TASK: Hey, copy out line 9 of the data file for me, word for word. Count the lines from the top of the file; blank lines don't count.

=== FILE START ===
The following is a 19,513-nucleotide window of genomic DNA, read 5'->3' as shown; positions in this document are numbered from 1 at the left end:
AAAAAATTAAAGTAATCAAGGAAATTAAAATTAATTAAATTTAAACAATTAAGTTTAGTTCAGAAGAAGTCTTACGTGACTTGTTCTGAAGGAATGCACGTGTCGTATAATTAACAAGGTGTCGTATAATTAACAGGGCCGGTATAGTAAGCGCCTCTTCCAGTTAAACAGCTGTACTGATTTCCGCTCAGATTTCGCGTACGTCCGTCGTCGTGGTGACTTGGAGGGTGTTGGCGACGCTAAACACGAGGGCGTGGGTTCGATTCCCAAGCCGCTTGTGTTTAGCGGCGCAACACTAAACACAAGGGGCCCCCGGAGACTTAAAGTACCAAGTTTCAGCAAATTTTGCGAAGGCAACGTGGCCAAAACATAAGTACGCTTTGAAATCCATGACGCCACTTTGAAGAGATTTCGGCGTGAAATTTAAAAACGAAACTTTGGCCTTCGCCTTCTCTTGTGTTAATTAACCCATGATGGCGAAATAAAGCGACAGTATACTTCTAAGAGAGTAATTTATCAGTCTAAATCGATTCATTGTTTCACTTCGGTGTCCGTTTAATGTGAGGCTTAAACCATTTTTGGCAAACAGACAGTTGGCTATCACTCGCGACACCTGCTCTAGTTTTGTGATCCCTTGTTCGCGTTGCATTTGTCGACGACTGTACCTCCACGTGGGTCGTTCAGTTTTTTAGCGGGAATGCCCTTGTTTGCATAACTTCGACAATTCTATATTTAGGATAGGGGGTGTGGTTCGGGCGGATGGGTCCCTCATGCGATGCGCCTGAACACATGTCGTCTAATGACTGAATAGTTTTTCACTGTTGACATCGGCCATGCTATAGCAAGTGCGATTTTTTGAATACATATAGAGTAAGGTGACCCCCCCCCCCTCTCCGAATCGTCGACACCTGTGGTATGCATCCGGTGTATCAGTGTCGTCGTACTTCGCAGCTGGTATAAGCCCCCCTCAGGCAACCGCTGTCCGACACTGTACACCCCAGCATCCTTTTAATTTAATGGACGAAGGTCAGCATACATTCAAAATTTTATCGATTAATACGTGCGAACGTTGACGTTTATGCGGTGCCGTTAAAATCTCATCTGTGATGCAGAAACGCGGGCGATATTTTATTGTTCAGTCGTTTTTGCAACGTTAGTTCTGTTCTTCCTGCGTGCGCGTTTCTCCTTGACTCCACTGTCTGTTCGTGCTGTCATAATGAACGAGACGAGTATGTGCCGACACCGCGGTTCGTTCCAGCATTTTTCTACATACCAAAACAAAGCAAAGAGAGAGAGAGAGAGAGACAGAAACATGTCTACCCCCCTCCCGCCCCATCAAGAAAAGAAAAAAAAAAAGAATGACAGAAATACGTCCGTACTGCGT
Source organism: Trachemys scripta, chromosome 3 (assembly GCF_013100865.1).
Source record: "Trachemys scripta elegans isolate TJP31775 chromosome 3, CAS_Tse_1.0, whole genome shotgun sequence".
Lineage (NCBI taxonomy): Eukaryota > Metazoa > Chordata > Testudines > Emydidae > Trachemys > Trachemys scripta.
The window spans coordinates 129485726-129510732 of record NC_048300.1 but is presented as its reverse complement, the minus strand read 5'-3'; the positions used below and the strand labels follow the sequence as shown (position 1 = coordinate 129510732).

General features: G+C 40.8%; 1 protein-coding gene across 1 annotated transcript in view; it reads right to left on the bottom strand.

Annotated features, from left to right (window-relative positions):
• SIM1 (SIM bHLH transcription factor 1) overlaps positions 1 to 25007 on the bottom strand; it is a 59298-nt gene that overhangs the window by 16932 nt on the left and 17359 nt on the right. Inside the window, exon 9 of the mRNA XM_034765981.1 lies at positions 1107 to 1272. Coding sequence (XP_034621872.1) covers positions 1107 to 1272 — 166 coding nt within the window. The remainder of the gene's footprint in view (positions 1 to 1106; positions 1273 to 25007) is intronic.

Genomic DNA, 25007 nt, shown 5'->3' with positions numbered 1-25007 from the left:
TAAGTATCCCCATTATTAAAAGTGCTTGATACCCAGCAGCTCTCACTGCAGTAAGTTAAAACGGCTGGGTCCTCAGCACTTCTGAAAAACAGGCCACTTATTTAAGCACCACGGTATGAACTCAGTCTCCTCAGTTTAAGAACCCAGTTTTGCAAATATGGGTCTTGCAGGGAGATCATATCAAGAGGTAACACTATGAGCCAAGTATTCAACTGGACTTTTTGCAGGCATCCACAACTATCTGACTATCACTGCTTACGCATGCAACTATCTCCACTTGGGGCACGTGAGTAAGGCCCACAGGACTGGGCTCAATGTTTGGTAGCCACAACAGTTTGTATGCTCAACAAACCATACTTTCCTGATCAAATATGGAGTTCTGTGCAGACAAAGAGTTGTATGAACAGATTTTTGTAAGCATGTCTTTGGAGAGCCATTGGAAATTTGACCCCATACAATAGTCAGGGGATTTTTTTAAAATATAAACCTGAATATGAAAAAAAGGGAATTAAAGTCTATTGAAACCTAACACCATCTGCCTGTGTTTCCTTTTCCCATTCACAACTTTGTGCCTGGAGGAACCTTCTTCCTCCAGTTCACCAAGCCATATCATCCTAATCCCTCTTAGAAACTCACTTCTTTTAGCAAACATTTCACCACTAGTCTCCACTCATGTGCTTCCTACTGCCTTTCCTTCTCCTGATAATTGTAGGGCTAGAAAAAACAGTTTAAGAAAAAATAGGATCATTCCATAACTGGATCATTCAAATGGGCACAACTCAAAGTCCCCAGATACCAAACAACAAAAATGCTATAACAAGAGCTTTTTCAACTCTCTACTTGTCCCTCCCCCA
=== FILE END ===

• SIM1 (SIM bHLH transcription factor 1) overlaps positions 1 to 25007 on the bottom strand; it is a 59298-nt gene that overhangs the window by 16932 nt on the left and 17359 nt on the right. Inside the window, exon 9 of the mRNA XM_034765981.1 lies at positions 1107 to 1272. Coding sequence (XP_034621872.1) covers positions 1107 to 1272 — 166 coding nt within the window. The remainder of the gene's footprint in view (positions 1 to 1106; positions 1273 to 25007) is intronic.